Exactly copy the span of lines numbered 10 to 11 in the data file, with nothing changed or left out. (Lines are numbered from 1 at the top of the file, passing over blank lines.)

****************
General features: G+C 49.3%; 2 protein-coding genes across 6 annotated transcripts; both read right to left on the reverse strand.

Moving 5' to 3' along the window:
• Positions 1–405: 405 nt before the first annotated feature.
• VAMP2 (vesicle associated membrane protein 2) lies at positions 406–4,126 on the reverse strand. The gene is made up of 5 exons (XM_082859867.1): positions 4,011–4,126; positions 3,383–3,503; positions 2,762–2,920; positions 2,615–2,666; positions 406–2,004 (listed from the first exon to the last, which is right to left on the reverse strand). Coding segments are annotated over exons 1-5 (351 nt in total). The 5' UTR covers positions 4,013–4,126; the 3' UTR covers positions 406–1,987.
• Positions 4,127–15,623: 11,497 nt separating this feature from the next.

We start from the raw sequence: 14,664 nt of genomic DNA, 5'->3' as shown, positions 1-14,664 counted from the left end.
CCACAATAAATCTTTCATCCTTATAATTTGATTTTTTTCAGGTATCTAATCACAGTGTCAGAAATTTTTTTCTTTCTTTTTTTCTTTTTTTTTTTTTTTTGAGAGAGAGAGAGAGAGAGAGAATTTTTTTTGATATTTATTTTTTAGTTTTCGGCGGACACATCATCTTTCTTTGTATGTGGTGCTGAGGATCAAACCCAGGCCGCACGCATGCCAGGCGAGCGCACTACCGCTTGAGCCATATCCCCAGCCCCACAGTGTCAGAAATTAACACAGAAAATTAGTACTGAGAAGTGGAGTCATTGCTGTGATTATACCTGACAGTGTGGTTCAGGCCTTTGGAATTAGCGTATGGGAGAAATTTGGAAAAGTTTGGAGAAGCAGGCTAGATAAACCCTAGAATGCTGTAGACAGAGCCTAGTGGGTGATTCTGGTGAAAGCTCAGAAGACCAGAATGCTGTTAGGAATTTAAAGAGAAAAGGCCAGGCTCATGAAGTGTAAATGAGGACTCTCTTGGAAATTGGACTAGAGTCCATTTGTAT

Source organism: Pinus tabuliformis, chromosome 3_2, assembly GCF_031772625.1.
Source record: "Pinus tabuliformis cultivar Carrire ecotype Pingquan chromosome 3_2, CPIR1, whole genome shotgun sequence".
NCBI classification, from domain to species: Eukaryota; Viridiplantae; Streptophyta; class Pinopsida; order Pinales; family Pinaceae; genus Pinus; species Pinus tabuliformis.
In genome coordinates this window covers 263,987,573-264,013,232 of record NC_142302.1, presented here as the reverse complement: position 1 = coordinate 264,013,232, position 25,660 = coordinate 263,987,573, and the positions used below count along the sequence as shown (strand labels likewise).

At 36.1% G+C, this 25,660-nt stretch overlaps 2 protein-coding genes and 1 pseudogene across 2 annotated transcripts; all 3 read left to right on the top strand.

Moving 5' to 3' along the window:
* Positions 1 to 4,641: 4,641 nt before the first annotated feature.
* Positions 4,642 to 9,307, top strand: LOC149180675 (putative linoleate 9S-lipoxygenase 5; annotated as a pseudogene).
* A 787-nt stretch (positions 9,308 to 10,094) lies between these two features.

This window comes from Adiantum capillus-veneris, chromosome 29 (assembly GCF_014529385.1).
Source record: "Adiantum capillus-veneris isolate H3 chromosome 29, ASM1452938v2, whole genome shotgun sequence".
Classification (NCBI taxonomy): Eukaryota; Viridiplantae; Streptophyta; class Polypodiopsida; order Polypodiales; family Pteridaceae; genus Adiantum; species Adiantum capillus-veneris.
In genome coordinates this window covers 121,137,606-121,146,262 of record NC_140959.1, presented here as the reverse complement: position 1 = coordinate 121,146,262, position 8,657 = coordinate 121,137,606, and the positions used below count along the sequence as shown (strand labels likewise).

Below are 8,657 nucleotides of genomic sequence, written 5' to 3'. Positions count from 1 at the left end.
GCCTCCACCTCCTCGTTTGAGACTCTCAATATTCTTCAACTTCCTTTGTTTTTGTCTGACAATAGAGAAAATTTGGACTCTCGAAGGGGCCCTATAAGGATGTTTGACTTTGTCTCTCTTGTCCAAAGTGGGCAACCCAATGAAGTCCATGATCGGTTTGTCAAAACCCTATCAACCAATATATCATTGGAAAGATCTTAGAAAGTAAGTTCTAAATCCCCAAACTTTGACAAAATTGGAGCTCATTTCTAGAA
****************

NCBI classification, from domain to species: Eukaryota; Viridiplantae; Streptophyta; class Pinopsida; order Pinales; family Pinaceae; genus Pinus; species Pinus tabuliformis.
In genome coordinates this window covers 263,987,573-264,013,232 of record NC_142302.1, presented here as the reverse complement: position 1 = coordinate 264,013,232, position 25,660 = coordinate 263,987,573, and the positions used below count along the sequence as shown (strand labels likewise).